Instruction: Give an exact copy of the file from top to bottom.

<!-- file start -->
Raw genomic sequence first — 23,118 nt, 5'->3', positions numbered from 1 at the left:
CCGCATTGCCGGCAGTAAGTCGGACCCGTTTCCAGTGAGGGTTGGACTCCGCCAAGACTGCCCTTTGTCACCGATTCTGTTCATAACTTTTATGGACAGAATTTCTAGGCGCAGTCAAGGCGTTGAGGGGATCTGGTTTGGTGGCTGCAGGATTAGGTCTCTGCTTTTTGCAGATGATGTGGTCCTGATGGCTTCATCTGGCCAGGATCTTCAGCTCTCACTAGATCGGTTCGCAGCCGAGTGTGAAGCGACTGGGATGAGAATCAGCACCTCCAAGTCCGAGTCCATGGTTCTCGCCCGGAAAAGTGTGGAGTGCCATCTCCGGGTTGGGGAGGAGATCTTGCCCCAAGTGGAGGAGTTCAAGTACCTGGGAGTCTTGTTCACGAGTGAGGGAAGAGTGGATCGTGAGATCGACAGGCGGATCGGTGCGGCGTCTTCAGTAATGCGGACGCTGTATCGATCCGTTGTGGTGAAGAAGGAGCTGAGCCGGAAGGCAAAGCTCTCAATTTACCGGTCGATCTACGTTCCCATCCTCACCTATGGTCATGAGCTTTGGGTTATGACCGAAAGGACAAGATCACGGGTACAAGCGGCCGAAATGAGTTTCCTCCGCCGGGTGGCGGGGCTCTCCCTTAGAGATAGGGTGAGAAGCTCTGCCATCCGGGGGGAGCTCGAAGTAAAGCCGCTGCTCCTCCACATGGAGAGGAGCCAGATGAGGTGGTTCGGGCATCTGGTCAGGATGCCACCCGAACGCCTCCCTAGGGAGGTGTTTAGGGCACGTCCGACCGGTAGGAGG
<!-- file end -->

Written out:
Raw genomic sequence first — 23,118 nt, 5'->3', positions numbered from 1 at the left:
CCGCATTGCCGGCAGTAAGTCGGACCCGTTTCCAGTGAGGGTTGGACTCCGCCAAGACTGCCCTTTGTCACCGATTCTGTTCATAACTTTTATGGACAGAATTTCTAGGCGCAGTCAAGGCGTTGAGGGGATCTGGTTTGGTGGCTGCAGGATTAGGTCTCTGCTTTTTGCAGATGATGTGGTCCTGATGGCTTCATCTGGCCAGGATCTTCAGCTCTCACTAGATCGGTTCGCAGCCGAGTGTGAAGCGACTGGGATGAGAATCAGCACCTCCAAGTCCGAGTCCATGGTTCTCGCCCGGAAAAGTGTGGAGTGCCATCTCCGGGTTGGGGAGGAGATCTTGCCCCAAGTGGAGGAGTTCAAGTACCTGGGAGTCTTGTTCACGAGTGAGGGAAGAGTGGATCGTGAGATCGACAGGCGGATCGGTGCGGCGTCTTCAGTAATGCGGACGCTGTATCGATCCGTTGTGGTGAAGAAGGAGCTGAGCCGGAAGGCAAAGCTCTCAATTTACCGGTCGATCTACGTTCCCATCCTCACCTATGGTCATGAGCTTTGGGTTATGACCGAAAGGACAAGATCACGGGTACAAGCGGCCGAAATGAGTTTCCTCCGCCGGGTGGCGGGGCTCTCCCTTAGAGATAGGGTGAGAAGCTCTGCCATCCGGGGGGAGCTCGAAGTAAAGCCGCTGCTCCTCCACATGGAGAGGAGCCAGATGAGGTGGTTCGGGCATCTGGTCAGGATGCCACCCGAACGCCTCCCTAGGGAGGTGTTTAGGGCACGTCCGACCGGTAGGAGG